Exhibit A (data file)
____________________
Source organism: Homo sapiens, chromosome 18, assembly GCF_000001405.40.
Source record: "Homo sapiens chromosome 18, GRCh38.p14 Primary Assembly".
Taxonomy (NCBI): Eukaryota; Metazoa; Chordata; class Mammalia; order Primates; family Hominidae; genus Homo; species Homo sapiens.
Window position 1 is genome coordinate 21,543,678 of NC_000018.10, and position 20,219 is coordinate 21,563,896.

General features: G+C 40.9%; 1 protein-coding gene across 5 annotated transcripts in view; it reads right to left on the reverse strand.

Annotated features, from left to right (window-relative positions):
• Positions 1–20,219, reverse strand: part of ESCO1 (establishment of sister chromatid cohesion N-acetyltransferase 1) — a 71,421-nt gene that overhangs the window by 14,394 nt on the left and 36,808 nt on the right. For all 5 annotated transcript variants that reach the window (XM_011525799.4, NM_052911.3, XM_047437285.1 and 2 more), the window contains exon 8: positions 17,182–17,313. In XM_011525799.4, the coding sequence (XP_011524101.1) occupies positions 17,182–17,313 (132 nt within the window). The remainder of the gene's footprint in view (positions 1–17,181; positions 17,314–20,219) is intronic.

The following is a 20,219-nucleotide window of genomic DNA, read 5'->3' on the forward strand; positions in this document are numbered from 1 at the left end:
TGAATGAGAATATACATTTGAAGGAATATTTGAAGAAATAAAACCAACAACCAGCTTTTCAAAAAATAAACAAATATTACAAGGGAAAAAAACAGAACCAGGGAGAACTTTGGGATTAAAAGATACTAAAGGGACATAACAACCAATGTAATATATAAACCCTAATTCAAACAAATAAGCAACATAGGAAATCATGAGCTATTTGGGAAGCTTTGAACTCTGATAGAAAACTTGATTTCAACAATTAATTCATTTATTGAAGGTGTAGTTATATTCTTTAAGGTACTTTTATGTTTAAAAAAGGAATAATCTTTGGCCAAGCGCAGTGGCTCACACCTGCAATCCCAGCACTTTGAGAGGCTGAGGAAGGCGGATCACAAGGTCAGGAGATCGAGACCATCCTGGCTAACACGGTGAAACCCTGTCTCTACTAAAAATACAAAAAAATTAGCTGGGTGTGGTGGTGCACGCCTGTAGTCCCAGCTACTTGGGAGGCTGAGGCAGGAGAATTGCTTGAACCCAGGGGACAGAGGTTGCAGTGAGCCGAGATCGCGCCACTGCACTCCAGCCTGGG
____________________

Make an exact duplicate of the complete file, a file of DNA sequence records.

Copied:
Source organism: Homo sapiens, chromosome 18, assembly GCF_000001405.40.
Source record: "Homo sapiens chromosome 18, GRCh38.p14 Primary Assembly".
Taxonomy (NCBI): Eukaryota; Metazoa; Chordata; class Mammalia; order Primates; family Hominidae; genus Homo; species Homo sapiens.
Window position 1 is genome coordinate 21,543,678 of NC_000018.10, and position 20,219 is coordinate 21,563,896.

General features: G+C 40.9%; 1 protein-coding gene across 5 annotated transcripts in view; it reads right to left on the reverse strand.

Annotated features, from left to right (window-relative positions):
• Positions 1–20,219, reverse strand: part of ESCO1 (establishment of sister chromatid cohesion N-acetyltransferase 1) — a 71,421-nt gene that overhangs the window by 14,394 nt on the left and 36,808 nt on the right. For all 5 annotated transcript variants that reach the window (XM_011525799.4, NM_052911.3, XM_047437285.1 and 2 more), the window contains exon 8: positions 17,182–17,313. In XM_011525799.4, the coding sequence (XP_011524101.1) occupies positions 17,182–17,313 (132 nt within the window). The remainder of the gene's footprint in view (positions 1–17,181; positions 17,314–20,219) is intronic.

The following is a 20,219-nucleotide window of genomic DNA, read 5'->3' on the forward strand; positions in this document are numbered from 1 at the left end:
TGAATGAGAATATACATTTGAAGGAATATTTGAAGAAATAAAACCAACAACCAGCTTTTCAAAAAATAAACAAATATTACAAGGGAAAAAAACAGAACCAGGGAGAACTTTGGGATTAAAAGATACTAAAGGGACATAACAACCAATGTAATATATAAACCCTAATTCAAACAAATAAGCAACATAGGAAATCATGAGCTATTTGGGAAGCTTTGAACTCTGATAGAAAACTTGATTTCAACAATTAATTCATTTATTGAAGGTGTAGTTATATTCTTTAAGGTACTTTTATGTTTAAAAAAGGAATAATCTTTGGCCAAGCGCAGTGGCTCACACCTGCAATCCCAGCACTTTGAGAGGCTGAGGAAGGCGGATCACAAGGTCAGGAGATCGAGACCATCCTGGCTAACACGGTGAAACCCTGTCTCTACTAAAAATACAAAAAAATTAGCTGGGTGTGGTGGTGCACGCCTGTAGTCCCAGCTACTTGGGAGGCTGAGGCAGGAGAATTGCTTGAACCCAGGGGACAGAGGTTGCAGTGAGCCGAGATCGCGCCACTGCACTCCAGCCTGGG